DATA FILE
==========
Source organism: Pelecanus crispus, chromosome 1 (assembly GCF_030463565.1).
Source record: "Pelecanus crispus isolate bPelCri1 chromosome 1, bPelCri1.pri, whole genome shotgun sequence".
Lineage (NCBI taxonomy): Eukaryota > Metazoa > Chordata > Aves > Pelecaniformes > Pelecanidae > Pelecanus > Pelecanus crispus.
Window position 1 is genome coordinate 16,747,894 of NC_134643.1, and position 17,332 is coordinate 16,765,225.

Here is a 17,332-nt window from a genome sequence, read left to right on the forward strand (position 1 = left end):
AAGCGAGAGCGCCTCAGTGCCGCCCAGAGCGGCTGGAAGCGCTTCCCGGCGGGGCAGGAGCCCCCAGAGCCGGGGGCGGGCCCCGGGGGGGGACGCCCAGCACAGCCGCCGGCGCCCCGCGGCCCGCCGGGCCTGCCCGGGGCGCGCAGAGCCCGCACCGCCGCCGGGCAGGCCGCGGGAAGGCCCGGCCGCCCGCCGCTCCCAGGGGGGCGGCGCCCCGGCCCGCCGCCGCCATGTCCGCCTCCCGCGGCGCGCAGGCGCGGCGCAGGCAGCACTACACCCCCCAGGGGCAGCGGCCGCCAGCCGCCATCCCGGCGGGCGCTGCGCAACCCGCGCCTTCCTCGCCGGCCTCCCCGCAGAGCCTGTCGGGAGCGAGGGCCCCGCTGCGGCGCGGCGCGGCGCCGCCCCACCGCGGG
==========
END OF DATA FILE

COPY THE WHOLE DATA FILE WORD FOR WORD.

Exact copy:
Source organism: Pelecanus crispus, chromosome 1 (assembly GCF_030463565.1).
Source record: "Pelecanus crispus isolate bPelCri1 chromosome 1, bPelCri1.pri, whole genome shotgun sequence".
Lineage (NCBI taxonomy): Eukaryota > Metazoa > Chordata > Aves > Pelecaniformes > Pelecanidae > Pelecanus > Pelecanus crispus.
Window position 1 is genome coordinate 16,747,894 of NC_134643.1, and position 17,332 is coordinate 16,765,225.

Here is a 17,332-nt window from a genome sequence, read left to right on the forward strand (position 1 = left end):
AAGCGAGAGCGCCTCAGTGCCGCCCAGAGCGGCTGGAAGCGCTTCCCGGCGGGGCAGGAGCCCCCAGAGCCGGGGGCGGGCCCCGGGGGGGGACGCCCAGCACAGCCGCCGGCGCCCCGCGGCCCGCCGGGCCTGCCCGGGGCGCGCAGAGCCCGCACCGCCGCCGGGCAGGCCGCGGGAAGGCCCGGCCGCCCGCCGCTCCCAGGGGGGCGGCGCCCCGGCCCGCCGCCGCCATGTCCGCCTCCCGCGGCGCGCAGGCGCGGCGCAGGCAGCACTACACCCCCCAGGGGCAGCGGCCGCCAGCCGCCATCCCGGCGGGCGCTGCGCAACCCGCGCCTTCCTCGCCGGCCTCCCCGCAGAGCCTGTCGGGAGCGAGGGCCCCGCTGCGGCGCGGCGCGGCGCCGCCCCACCGCGGG